Anxiety prone mother and depressed brother

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Hi there, I'm new to carers UK.
I'm 30 years old and have been caring for my anxiety prone mother and depressed brother for a while now. I have my own health problems (fibromyalgia) and I'm struggling to cope with it all.
I don't get paid for my caring and, as I live at home with them both, I cope with it all 24/7.
I know they are struggling too and can't help being this way but with my mum's panic attacks, my brother's low moods and my own limitations, it's hard just to keep myself happy.
Thanks in advance for any tips, advice or help. :(
Frankly, move out.

There are so many carees here who think that because they are ill their husband/wife/son/ daughter must look after them. Not true. As kids we might have to do what mum/dad tells you to, but not as an adult.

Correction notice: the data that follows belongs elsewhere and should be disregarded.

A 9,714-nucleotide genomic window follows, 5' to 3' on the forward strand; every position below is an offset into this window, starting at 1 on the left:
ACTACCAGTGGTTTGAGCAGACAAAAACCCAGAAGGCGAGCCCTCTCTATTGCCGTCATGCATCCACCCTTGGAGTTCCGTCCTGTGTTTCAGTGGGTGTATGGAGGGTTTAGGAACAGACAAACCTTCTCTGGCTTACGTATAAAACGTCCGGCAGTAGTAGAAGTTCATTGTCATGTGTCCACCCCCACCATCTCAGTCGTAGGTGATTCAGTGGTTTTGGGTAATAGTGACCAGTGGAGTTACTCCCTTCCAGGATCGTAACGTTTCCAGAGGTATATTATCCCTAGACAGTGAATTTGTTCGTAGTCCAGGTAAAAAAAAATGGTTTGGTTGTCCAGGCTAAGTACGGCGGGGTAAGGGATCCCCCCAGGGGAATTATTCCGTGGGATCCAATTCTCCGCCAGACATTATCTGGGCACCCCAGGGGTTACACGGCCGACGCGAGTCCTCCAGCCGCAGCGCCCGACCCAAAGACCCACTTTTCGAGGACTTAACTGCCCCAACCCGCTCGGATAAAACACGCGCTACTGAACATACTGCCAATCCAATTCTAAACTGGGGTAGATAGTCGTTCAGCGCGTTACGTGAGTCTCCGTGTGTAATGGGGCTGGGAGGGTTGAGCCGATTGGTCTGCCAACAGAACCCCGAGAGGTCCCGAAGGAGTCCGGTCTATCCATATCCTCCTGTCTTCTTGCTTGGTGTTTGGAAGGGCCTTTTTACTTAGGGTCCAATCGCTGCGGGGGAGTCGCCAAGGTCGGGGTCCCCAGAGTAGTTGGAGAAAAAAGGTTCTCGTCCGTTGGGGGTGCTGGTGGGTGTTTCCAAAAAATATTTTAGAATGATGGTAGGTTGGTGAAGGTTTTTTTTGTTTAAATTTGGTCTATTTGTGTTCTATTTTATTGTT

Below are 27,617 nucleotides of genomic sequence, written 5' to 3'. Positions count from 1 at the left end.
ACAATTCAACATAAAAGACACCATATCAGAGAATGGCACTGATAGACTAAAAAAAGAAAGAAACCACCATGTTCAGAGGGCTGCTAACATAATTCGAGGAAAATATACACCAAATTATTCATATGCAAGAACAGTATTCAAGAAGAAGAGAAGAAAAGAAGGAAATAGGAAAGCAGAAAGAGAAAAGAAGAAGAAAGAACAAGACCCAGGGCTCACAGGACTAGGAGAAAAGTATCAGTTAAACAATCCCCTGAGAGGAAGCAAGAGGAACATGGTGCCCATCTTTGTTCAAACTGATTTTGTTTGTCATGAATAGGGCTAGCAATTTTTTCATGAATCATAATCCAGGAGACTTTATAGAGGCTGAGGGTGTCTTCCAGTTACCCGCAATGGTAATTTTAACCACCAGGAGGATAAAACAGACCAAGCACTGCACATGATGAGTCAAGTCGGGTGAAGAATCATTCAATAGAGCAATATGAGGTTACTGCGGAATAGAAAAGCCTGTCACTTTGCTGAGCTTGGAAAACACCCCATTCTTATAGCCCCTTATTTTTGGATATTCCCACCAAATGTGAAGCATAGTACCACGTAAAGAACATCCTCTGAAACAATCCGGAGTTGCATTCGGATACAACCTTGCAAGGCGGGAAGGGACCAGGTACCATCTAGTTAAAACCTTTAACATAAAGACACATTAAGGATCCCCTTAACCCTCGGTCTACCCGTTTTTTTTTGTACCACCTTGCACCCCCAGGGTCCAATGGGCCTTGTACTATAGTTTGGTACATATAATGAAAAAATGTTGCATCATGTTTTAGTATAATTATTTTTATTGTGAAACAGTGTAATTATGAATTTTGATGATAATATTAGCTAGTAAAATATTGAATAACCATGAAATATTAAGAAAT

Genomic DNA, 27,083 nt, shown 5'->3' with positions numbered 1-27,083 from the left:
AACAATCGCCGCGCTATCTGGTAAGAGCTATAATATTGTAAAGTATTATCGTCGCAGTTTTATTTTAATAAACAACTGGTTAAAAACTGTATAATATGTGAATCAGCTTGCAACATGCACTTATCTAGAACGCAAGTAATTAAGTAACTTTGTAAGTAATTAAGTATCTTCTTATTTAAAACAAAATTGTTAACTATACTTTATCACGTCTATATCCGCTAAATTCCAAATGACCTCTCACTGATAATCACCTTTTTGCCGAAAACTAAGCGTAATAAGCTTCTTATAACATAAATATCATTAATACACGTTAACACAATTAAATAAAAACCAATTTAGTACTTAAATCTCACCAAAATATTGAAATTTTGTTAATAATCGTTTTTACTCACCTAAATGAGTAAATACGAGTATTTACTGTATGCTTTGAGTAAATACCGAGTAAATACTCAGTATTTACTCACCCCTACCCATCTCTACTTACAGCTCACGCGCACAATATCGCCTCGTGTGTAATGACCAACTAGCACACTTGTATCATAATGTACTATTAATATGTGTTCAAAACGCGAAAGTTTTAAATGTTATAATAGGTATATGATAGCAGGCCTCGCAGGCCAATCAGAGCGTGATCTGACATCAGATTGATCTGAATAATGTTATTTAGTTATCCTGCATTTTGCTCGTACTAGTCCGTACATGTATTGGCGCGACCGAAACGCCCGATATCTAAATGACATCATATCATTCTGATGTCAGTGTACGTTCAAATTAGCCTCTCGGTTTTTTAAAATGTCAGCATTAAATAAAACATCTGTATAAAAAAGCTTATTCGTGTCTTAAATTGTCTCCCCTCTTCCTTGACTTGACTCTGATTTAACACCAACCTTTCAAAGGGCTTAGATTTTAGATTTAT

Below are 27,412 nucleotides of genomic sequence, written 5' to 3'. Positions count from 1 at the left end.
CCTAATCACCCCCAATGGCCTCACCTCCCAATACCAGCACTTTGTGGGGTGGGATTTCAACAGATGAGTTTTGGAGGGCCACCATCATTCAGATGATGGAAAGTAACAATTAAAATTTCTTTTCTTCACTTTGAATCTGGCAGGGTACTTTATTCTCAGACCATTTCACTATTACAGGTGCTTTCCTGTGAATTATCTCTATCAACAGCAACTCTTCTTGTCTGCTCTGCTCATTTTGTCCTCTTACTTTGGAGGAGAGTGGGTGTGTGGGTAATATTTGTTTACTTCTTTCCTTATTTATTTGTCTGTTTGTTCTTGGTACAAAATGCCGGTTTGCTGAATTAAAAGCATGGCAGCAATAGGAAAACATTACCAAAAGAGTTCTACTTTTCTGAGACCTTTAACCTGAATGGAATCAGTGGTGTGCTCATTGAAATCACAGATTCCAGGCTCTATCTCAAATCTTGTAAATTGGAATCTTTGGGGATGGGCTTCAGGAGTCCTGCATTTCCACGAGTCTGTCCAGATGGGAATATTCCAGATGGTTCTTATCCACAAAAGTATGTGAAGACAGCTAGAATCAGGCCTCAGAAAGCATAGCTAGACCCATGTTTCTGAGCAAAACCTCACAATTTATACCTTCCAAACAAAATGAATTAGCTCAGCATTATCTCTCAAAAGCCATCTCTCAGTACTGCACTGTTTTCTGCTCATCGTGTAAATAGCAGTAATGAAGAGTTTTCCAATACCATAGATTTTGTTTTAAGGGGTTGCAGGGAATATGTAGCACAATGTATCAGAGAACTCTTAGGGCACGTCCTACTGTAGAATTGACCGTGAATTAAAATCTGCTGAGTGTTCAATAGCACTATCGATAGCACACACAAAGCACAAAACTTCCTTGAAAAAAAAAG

You risk being treated as a child, expected to do what mum says as a dutiful daugher, forever more, unless you vote with your feet and get out.

Then you can control how much you see them and how much, if anything, you do for them. Only then will you find time and space to live your own life.

I realised too late that I sacrificed so much as a "dutiful daughter".
Hi Rachel

Have a look at this thread for some ideas on how to keep yourself "balanced" and uplifted. ... od#p382441
Yes, I think it's time to move out.

To put it another way, how do you see the situation in five years time? In ten years time? In twenty....?

If you stay then you are basically giving up YOUR life for your mum and your brother. Whatever their problems, they have NO right to expect that of you!